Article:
One construction worker died and seven others were injured from the collapse of a 100-ft-long section of falsework on a northern California bridge construction project Dec. 3. Officials decline to speculate on the cause, but say that a hydraulic jack slipped immediately before the 75-ft-tall falsework section collapsed.


The accident occurred on the Maxwell Bridge, a $40-million project in Napa that will replace an adjacent 1940s-era bridge spanning the Napa River. The project’s general contractor, C.C. Myers Inc. of Rancho Cordova, Calif., has completed about half of the westbound span of the 1,700-ft-long concrete segmental box girder bridge, which has been under construction since April and is scheduled for completion in late 2005. The completed section sustained no damage in the accident, says Barry Martin, a spokesman for the city of Napa’s transportation management plan.

Officials familiar with the investigation say a hydraulic jack slipped while workers were attempting to bring two bridge segments into alignment. When the jack slipped, a horizontal I-beam "shot out," says one official, causing the collapse of the 100-ft-long, 50-ft-wide section of the 400-ft to 500-ft-long steel and timber falsework. There were "no leading signs that this was going to happen," the official says.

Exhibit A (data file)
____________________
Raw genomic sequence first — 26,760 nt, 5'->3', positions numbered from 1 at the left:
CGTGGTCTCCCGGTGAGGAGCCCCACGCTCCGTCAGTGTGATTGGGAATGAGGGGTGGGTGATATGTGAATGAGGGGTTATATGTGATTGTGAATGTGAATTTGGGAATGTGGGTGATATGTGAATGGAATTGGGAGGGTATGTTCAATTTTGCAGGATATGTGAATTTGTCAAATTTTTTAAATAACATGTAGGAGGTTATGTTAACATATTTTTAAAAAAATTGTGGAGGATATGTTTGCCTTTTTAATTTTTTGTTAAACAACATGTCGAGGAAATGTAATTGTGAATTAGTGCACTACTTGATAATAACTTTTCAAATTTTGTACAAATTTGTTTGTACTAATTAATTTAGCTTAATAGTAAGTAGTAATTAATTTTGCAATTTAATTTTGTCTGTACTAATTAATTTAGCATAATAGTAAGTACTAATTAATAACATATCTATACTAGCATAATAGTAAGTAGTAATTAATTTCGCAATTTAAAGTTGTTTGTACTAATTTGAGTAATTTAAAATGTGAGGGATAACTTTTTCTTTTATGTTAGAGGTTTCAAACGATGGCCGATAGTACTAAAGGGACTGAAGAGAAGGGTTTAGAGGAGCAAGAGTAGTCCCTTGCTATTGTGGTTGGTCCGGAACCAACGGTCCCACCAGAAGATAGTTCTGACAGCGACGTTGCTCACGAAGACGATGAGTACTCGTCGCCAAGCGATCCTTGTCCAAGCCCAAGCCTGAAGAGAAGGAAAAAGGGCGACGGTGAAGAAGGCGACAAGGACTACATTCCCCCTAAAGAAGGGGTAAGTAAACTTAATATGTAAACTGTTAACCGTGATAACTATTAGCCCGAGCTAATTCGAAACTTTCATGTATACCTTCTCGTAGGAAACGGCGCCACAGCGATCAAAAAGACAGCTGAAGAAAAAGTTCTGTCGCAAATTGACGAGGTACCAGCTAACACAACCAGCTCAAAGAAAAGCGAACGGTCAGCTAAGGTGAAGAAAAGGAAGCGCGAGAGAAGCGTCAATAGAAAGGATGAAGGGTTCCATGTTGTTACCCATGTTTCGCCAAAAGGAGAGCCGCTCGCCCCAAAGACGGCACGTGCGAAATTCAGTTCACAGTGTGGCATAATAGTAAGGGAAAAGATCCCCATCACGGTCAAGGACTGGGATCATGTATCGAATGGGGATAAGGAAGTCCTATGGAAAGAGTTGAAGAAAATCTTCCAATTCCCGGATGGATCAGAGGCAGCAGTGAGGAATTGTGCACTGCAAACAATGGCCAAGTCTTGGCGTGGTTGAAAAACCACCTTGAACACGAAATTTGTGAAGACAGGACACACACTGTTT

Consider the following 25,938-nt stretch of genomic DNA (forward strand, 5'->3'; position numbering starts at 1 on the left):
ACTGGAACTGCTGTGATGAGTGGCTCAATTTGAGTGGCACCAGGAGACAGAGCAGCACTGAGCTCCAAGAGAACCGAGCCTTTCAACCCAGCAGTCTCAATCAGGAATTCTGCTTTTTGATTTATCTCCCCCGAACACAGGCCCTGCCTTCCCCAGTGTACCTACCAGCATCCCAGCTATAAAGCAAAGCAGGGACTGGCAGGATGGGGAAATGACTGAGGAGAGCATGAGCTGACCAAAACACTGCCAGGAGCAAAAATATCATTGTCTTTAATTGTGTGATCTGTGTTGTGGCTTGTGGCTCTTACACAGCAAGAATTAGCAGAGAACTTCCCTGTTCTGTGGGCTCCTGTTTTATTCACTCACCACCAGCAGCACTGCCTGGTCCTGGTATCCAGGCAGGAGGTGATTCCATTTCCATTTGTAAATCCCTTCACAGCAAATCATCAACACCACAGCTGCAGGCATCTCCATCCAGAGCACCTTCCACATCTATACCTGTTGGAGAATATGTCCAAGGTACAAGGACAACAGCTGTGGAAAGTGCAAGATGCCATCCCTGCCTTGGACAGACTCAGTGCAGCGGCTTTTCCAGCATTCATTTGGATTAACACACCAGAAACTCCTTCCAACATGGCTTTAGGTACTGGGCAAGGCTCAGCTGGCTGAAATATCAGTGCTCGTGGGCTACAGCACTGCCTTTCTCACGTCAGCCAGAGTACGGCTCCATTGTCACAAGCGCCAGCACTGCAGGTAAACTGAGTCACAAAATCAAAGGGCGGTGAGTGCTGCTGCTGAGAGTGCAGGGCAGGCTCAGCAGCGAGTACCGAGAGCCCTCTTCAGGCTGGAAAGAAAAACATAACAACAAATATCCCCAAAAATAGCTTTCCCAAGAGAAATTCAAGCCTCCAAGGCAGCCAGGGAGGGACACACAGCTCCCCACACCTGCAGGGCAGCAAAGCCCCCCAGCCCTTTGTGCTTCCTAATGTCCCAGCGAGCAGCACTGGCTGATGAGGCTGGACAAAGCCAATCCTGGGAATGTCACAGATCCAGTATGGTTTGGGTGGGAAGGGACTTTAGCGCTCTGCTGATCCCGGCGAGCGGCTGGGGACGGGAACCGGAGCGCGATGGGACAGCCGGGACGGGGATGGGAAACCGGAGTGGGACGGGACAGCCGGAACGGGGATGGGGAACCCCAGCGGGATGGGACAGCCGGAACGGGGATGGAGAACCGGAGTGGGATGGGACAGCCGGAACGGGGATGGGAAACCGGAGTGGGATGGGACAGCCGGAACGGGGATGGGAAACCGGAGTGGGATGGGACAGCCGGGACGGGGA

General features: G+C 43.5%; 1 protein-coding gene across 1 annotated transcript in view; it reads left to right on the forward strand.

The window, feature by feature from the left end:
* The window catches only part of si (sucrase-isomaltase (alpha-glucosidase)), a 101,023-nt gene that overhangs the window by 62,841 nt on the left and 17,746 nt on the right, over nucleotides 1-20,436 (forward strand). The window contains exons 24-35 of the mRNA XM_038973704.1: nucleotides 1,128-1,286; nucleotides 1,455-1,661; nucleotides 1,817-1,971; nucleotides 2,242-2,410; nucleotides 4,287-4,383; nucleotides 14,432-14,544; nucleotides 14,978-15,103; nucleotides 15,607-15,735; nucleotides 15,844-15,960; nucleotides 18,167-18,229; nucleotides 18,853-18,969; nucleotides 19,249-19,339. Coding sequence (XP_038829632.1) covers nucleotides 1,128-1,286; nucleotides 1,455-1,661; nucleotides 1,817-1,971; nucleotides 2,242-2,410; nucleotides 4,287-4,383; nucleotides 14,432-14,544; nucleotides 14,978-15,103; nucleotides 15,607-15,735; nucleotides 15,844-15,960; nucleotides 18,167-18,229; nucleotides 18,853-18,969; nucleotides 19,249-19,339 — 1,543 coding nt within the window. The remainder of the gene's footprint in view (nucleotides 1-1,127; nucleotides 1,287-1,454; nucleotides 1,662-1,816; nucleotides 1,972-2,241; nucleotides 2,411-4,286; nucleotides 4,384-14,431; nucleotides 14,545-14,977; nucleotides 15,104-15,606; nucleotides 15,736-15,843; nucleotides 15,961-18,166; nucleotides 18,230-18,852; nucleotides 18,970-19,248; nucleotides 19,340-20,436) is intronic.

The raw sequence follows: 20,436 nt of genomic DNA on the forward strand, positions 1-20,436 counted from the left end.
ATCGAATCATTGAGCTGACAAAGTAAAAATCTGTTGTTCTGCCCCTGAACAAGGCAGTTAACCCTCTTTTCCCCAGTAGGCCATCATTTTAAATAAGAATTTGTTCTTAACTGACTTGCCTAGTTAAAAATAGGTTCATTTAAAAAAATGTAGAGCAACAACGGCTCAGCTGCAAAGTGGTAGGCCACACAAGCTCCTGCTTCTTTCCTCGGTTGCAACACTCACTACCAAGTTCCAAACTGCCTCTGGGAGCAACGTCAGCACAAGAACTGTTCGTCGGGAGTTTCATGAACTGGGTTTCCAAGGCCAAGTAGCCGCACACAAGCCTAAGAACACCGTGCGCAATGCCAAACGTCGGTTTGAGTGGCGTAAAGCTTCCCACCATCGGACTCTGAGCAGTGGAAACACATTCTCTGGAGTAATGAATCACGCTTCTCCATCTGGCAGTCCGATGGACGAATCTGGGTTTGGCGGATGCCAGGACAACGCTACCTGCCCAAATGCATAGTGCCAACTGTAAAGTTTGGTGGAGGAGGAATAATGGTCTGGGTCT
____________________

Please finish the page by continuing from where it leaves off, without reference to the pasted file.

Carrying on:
Richard Christopher Stevens, a 20-year-old C.C. Myers employee working beneath the falsework, died in the collapse, and seven were injured, including employees of C.C. Myers; a subcontractor, Napa-based Bay Area Rebar; and a Caltrans inspector.
"We just don’t see a lot of accidents like this," says Dean Fryer, spokesman for the California Division of Occupational Safety and Health. "It’s not a common type of incident." A search of the agency’s database turned up no previous accidents on the project requiring a response from Cal-OSHA, Fryer says. The state investigation is likely to take several months, he says.